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Beneath Denial

posted 8 May 2015, 04:19 by Tim Elliston   [ updated 14 May 2015, 08:45 ]
By Oriah

Let’s talk about the difficulty of accepting what is, the temptation to go into denial about some aspect of ourselves or the world that we desperately want to be different. Let’s start simple.

I can’t go out in the evening.

There it is: the reality of my physical limitations at this time. A truth I have been tinkering, bargaining, and arguing with for years. I’ve been pretending that maybe if I just understood this reality better, just negotiated a better “deal,” I could change and control (just a little) that which is getting in the way of something I want.

It is of course not that I really can’t go out in the evening. I can. I do, particularly when I am feeling like my underlying health is somewhat stable. And every time- every single time- no matter how much the gathering or event inspires or relaxes, no matter how much the content or people are close to my heart and deeply valued- I end up in bed for most of the next three days or more. And let me be clear- I am not talking about staying out past ten, or imbibing any substances that might take a toll on the body. I’m talking about going to a writing group, or a friend’s art opening, or a small quiet gathering to celebrate the solstice. Really.

I’ve had ME- Myalgic Encephalomyletis (or Chronic Fatigue as it is called in those parts of the English speaking work under the influenced of American health insurance companies) for twenty-seven years. There’ve been acute periods of severe disability and much longer times of chronic illness largely managed by accepting some limits. I can’t drink alcohol. I don’t eat food with any artificial chemical content. I can’t travel extensively. (When considering a trip to Turkey a few years ago my doctor casually asked how anxious I was to see the inside of the Turkish hospital system.) I’m okay with these and many other limitations. I accept them, allow that they may change, work around them, and have come to have deep faith that none of the limitations this illness brings stop me from being and living who and what I am completely.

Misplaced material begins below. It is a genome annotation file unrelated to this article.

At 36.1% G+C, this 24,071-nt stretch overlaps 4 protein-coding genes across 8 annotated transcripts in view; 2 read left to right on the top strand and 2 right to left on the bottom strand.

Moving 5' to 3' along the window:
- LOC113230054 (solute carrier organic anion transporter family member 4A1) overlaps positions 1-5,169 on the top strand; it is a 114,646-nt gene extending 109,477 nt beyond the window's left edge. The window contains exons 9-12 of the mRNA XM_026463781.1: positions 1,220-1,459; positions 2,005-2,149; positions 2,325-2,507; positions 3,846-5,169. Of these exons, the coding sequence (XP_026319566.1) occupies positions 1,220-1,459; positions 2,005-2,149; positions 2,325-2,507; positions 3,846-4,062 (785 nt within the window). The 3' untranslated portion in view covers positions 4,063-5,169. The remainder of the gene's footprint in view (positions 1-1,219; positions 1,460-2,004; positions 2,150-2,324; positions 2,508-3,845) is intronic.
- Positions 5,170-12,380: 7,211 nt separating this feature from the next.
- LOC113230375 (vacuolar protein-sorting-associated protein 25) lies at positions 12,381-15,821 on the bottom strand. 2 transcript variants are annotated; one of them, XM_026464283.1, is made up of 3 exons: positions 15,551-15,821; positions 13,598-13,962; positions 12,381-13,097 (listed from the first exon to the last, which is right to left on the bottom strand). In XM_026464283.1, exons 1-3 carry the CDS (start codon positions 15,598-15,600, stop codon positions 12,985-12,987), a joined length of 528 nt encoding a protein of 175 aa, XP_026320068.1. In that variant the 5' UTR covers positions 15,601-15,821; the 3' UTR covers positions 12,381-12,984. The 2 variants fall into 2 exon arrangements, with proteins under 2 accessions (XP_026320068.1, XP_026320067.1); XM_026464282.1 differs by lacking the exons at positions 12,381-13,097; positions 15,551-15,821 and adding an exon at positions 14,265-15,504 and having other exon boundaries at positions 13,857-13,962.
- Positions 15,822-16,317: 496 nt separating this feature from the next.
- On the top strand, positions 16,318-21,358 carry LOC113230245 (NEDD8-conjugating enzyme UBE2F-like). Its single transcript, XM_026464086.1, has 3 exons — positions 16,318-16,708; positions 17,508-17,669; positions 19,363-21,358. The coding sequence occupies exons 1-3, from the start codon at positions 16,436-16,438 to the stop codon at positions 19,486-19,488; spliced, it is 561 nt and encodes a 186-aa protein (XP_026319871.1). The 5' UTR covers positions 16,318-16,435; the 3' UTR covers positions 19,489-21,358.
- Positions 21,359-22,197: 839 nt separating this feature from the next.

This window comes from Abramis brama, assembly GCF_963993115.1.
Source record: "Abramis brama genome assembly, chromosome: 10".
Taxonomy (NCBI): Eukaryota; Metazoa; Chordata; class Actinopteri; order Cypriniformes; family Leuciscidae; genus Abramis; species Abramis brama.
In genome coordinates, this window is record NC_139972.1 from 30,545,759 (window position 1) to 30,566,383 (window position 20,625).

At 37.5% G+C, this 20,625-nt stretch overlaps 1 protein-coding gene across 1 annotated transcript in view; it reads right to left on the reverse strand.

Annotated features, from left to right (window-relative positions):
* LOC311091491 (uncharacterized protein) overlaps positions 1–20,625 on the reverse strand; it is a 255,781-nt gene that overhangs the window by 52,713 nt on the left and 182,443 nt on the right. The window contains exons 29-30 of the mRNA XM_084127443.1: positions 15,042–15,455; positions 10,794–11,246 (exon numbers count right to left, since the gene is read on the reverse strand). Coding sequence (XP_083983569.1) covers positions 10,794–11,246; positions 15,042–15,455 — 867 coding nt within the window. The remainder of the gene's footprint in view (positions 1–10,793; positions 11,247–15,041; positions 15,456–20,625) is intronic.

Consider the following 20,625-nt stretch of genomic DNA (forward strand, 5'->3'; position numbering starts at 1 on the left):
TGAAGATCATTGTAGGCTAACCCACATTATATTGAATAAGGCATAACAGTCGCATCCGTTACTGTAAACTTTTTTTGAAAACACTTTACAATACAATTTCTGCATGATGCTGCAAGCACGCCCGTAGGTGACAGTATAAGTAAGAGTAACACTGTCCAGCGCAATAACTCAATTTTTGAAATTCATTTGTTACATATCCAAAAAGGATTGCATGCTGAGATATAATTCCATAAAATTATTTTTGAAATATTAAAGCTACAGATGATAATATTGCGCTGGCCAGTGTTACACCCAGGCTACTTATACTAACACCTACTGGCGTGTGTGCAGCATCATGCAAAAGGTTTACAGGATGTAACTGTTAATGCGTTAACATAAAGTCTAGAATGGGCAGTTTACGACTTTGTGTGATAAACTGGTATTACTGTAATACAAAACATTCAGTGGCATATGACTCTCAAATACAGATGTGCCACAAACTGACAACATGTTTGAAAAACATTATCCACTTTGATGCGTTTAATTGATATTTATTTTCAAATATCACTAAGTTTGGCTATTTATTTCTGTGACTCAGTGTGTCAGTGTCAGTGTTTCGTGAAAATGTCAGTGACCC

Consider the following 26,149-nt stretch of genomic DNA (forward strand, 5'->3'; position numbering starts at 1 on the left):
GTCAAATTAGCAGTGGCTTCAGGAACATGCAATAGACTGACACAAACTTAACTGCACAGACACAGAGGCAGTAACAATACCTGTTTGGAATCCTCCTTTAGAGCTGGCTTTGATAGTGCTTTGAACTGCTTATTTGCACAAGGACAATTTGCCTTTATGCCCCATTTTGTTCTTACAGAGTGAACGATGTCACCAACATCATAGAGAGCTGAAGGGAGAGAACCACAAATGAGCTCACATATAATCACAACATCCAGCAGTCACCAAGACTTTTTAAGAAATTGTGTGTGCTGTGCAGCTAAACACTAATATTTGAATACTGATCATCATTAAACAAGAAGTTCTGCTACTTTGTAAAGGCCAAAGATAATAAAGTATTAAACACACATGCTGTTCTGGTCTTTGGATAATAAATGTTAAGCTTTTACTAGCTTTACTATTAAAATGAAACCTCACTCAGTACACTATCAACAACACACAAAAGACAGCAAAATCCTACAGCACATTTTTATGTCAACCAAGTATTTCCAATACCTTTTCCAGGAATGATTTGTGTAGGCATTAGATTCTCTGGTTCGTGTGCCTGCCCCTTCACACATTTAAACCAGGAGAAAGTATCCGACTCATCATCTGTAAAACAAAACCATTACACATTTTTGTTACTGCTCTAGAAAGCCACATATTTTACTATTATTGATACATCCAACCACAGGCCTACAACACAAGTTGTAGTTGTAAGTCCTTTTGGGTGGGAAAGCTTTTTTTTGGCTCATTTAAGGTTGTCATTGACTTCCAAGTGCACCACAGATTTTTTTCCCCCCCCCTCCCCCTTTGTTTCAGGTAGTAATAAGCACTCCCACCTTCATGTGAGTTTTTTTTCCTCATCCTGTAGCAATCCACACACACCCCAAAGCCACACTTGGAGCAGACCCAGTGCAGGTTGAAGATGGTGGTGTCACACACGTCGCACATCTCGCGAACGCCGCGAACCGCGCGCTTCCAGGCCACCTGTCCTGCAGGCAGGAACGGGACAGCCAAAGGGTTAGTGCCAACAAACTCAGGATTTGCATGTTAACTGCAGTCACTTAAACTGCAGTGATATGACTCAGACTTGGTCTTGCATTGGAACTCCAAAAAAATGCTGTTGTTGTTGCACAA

But. . . I just want to be able to go to a friend’s for an evening meal and still get up and function the next day! Is that too much to ask?!

Hear my frustration? Hear my unwillingness to accept what is? Hear how I create suffering for myself by going out and then railing against the consequences of my choices?

Recently, a friend told me that New York psychiatrist Mark Epstein once told him that he saw people who were in denial about something as “caught in an old sorrow.” It took my breath away. Naming others as being “in denial” about something that seems oh-so-clear to us (and aren’t we all stunningly brilliant about another’s blindness?!) has become a bit of a bad habit in many spiritual and psychotherapeutic communities. It implies a deliberate ignorance. Epstein’s phrase- “caught in an old sorrow”- says so much more, speaks to the inner struggle, and allows us to see the other/ourselves with real compassion.

So, as I lay in bed berating myself for once again going into denial about my inability to go out in the evening, I wonder: where am I caught in an old sorrow and what might that sorrow be? And I get that funny sinking feeling that comes when we know we’re onto some essential and less-than-pleasant truth about ourselves. And I remember.

I remember in my body, the feeling of being desperately lonely as a teenager. I lived in a very small, conservative town in Northern Ontario, and I was always asking questions about faith, beliefs, ethics, and social justice. I read and wrote and loved to learn. I was decidedly out of sync with the majority of my peers. I wanted to be included, connected, to belong, but I just couldn’t stop trying to start discussions about why God seemed to answer some prayers and not others, or the merits of literature and art in creating change in the world. At sixteen, I was not what many would have called a fun date or a party asset!

When I came to Toronto I was delighted to find fellow travellers, and my work in studying and teaching shamanic practises connected me to a wonderful community of delightful people with similar interests and questions. People who primarily do their socializing and sharing in the evenings because they have jobs during the daytime.

And so, I revisit the old sorrow that fosters denial about my ability to go out in the evening. Knowing this, perhaps I can tend that old sorrow and be with what is in this moment- not anticipating or trying to avoid the loneliness that sometimes comes when we cannot join with others, whatever the reason.

Where do you find yourself fighting reality? Where would those who love you say you slip into denial? Perhaps there is an old sorrow that has you caught, that clouds your vision of what is, that needs a little attention so it can let you go and you can be with what is without suffering.

Oriah
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